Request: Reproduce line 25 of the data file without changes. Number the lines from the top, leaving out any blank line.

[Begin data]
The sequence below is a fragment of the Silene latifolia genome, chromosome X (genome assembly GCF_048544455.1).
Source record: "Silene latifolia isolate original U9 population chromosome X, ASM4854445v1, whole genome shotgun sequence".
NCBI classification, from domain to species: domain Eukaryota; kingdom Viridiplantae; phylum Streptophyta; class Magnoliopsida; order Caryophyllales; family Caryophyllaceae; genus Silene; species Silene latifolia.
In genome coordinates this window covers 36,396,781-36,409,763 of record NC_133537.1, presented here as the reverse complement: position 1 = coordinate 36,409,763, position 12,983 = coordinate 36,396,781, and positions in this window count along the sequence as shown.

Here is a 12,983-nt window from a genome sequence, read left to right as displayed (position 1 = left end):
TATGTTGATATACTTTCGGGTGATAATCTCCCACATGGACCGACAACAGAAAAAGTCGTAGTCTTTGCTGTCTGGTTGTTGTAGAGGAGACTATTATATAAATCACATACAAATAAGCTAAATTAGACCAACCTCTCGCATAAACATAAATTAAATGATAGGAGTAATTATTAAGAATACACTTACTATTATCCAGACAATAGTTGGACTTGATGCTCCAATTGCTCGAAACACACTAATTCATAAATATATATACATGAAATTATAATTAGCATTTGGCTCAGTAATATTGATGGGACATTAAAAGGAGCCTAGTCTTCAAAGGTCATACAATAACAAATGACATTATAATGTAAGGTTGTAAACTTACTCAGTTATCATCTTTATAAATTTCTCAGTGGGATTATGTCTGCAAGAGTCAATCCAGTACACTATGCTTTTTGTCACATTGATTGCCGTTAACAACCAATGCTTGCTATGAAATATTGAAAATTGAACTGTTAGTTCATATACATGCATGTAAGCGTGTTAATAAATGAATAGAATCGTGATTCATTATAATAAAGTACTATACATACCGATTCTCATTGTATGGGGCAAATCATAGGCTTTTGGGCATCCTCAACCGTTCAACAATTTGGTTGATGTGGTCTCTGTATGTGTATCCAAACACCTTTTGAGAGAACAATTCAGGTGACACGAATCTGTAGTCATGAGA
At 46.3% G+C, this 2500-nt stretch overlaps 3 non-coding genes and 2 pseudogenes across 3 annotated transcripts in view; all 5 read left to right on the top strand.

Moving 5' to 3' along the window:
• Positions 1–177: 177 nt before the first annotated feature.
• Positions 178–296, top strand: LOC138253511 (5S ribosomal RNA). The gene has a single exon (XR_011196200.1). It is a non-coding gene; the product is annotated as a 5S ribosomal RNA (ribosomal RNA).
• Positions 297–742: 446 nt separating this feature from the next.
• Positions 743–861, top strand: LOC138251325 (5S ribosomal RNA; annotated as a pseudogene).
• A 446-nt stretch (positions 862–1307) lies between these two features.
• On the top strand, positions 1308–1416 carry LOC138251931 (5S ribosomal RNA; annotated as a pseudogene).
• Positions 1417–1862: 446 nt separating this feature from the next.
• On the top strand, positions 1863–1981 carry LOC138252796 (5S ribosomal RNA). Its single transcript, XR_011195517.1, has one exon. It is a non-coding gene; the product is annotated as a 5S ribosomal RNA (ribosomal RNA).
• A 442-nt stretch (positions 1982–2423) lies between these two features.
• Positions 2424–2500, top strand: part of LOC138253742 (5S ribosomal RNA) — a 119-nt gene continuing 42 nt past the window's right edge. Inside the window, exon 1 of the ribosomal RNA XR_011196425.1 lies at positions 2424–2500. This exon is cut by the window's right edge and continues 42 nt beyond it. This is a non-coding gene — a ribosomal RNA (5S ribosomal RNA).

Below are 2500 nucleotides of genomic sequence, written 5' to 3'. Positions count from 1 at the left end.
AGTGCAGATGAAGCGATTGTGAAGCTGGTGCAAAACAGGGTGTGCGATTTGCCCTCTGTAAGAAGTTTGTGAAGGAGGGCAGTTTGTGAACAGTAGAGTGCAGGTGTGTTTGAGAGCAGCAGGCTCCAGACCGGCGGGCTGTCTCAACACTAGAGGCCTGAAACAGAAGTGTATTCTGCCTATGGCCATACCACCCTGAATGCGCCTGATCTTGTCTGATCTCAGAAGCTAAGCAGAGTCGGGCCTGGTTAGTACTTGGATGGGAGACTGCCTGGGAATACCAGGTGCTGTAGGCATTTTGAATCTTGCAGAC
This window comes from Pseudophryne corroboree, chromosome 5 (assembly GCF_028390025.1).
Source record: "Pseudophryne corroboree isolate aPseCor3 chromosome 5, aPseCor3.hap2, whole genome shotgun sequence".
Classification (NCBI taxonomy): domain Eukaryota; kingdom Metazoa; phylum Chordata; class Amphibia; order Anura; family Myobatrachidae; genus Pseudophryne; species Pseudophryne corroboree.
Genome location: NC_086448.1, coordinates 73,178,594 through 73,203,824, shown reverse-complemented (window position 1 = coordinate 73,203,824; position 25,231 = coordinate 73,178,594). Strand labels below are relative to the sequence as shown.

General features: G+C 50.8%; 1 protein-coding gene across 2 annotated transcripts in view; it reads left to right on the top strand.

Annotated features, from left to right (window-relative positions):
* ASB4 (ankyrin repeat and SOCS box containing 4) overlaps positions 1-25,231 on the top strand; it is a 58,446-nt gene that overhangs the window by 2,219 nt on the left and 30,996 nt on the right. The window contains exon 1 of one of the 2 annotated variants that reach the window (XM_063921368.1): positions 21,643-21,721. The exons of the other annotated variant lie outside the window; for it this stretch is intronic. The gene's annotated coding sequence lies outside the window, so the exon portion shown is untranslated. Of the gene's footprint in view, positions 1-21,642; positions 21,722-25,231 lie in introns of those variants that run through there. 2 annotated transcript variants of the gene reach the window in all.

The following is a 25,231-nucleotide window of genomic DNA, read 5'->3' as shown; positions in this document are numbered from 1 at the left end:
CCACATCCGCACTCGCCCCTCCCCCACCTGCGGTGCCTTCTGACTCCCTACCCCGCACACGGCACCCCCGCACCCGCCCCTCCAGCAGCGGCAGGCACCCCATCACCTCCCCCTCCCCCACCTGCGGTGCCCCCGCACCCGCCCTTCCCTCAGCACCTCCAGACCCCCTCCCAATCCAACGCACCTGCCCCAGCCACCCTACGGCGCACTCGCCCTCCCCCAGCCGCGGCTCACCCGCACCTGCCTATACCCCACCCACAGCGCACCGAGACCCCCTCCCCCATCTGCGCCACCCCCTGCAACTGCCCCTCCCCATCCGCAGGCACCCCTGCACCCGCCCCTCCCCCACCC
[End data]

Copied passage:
General features: G+C 50.8%; 1 protein-coding gene across 2 annotated transcripts in view; it reads left to right on the top strand.